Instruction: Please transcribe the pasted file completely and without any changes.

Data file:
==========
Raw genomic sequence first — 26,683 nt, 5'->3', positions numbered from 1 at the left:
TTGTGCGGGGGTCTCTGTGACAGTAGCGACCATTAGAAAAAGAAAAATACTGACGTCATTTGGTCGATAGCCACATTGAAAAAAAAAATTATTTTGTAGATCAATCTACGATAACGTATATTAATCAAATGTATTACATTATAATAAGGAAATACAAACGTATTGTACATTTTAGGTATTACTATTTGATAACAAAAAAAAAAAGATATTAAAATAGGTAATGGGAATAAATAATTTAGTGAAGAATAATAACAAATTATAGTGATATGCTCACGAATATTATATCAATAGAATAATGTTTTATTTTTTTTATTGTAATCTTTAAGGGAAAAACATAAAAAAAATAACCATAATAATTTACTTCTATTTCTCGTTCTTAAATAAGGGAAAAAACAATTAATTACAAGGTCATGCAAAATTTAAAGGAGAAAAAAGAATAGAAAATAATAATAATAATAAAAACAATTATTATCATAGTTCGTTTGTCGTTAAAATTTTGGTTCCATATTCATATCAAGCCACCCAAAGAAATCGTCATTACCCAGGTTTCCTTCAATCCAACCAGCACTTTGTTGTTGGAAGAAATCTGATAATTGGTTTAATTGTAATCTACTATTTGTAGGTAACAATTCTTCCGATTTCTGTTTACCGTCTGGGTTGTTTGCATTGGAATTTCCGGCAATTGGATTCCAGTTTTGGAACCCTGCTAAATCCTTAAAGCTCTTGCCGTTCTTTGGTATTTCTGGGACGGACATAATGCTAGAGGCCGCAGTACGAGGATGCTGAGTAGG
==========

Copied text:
Raw genomic sequence first — 26,683 nt, 5'->3', positions numbered from 1 at the left:
TTGTGCGGGGGTCTCTGTGACAGTAGCGACCATTAGAAAAAGAAAAATACTGACGTCATTTGGTCGATAGCCACATTGAAAAAAAAAATTATTTTGTAGATCAATCTACGATAACGTATATTAATCAAATGTATTACATTATAATAAGGAAATACAAACGTATTGTACATTTTAGGTATTACTATTTGATAACAAAAAAAAAAAGATATTAAAATAGGTAATGGGAATAAATAATTTAGTGAAGAATAATAACAAATTATAGTGATATGCTCACGAATATTATATCAATAGAATAATGTTTTATTTTTTTTATTGTAATCTTTAAGGGAAAAACATAAAAAAAATAACCATAATAATTTACTTCTATTTCTCGTTCTTAAATAAGGGAAAAAACAATTAATTACAAGGTCATGCAAAATTTAAAGGAGAAAAAAGAATAGAAAATAATAATAATAATAAAAACAATTATTATCATAGTTCGTTTGTCGTTAAAATTTTGGTTCCATATTCATATCAAGCCACCCAAAGAAATCGTCATTACCCAGGTTTCCTTCAATCCAACCAGCACTTTGTTGTTGGAAGAAATCTGATAATTGGTTTAATTGTAATCTACTATTTGTAGGTAACAATTCTTCCGATTTCTGTTTACCGTCTGGGTTGTTTGCATTGGAATTTCCGGCAATTGGATTCCAGTTTTGGAACCCTGCTAAATCCTTAAAGCTCTTGCCGTTCTTTGGTATTTCTGGGACGGACATAATGCTAGAGGCCGCAGTACGAGGATGCTGAGTAGG